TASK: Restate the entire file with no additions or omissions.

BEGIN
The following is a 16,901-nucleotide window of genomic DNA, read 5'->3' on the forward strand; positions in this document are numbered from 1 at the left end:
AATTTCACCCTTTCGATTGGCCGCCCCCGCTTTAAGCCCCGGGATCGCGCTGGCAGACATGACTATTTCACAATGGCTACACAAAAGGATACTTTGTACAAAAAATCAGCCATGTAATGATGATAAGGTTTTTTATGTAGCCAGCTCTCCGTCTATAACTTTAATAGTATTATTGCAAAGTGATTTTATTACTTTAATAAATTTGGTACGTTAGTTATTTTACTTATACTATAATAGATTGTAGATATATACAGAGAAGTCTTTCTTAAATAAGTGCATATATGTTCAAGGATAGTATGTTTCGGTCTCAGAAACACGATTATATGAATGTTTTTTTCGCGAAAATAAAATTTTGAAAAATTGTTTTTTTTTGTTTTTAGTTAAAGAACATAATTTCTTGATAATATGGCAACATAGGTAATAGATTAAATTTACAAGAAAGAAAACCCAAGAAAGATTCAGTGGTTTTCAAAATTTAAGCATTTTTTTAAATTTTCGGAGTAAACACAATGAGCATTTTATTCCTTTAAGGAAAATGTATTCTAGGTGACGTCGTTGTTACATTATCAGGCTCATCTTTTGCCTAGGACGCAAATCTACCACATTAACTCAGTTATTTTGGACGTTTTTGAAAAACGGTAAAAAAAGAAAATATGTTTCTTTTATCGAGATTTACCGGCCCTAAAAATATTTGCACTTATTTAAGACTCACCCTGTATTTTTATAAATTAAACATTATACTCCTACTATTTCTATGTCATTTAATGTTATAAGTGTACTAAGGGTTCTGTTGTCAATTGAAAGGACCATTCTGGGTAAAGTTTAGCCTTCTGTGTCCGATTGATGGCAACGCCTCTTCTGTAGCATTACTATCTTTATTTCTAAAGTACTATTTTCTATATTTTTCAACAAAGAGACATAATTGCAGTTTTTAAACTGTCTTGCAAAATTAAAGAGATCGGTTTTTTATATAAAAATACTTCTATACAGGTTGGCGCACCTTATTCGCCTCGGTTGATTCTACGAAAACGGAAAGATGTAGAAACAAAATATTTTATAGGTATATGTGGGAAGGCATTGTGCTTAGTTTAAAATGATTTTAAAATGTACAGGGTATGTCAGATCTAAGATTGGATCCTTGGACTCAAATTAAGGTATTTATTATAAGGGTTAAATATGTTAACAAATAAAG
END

The following is a 16,901-nucleotide window of genomic DNA, read 5'->3' on the forward strand; positions in this document are numbered from 1 at the left end:
AATTTCACCCTTTCGATTGGCCGCCCCCGCTTTAAGCCCCGGGATCGCGCTGGCAGACATGACTATTTCACAATGGCTACACAAAAGGATACTTTGTACAAAAAATCAGCCATGTAATGATGATAAGGTTTTTTATGTAGCCAGCTCTCCGTCTATAACTTTAATAGTATTATTGCAAAGTGATTTTATTACTTTAATAAATTTGGTACGTTAGTTATTTTACTTATACTATAATAGATTGTAGATATATACAGAGAAGTCTTTCTTAAATAAGTGCATATATGTTCAAGGATAGTATGTTTCGGTCTCAGAAACACGATTATATGAATGTTTTTTTCGCGAAAATAAAATTTTGAAAAATTGTTTTTTTTTGTTTTTAGTTAAAGAACATAATTTCTTGATAATATGGCAACATAGGTAATAGATTAAATTTACAAGAAAGAAAACCCAAGAAAGATTCAGTGGTTTTCAAAATTTAAGCATTTTTTTAAATTTTCGGAGTAAACACAATGAGCATTTTATTCCTTTAAGGAAAATGTATTCTAGGTGACGTCGTTGTTACATTATCAGGCTCATCTTTTGCCTAGGACGCAAATCTACCACATTAACTCAGTTATTTTGGACGTTTTTGAAAAACGGTAAAAAAAGAAAATATGTTTCTTTTATCGAGATTTACCGGCCCTAAAAATATTTGCACTTATTTAAGACTCACCCTGTATTTTTATAAATTAAACATTATACTCCTACTATTTCTATGTCATTTAATGTTATAAGTGTACTAAGGGTTCTGTTGTCAATTGAAAGGACCATTCTGGGTAAAGTTTAGCCTTCTGTGTCCGATTGATGGCAACGCCTCTTCTGTAGCATTACTATCTTTATTTCTAAAGTACTATTTTCTATATTTTTCAACAAAGAGACATAATTGCAGTTTTTAAACTGTCTTGCAAAATTAAAGAGATCGGTTTTTTATATAAAAATACTTCTATACAGGTTGGCGCACCTTATTCGCCTCGGTTGATTCTACGAAAACGGAAAGATGTAGAAACAAAATATTTTATAGGTATATGTGGGAAGGCATTGTGCTTAGTTTAAAATGATTTTAAAATGTACAGGGTATGTCAGATCTAAGATTGGATCCTTGGACTCAAATTAAGGTATTTATTATAAGGGTTAAATATGTTAACAAATAAAG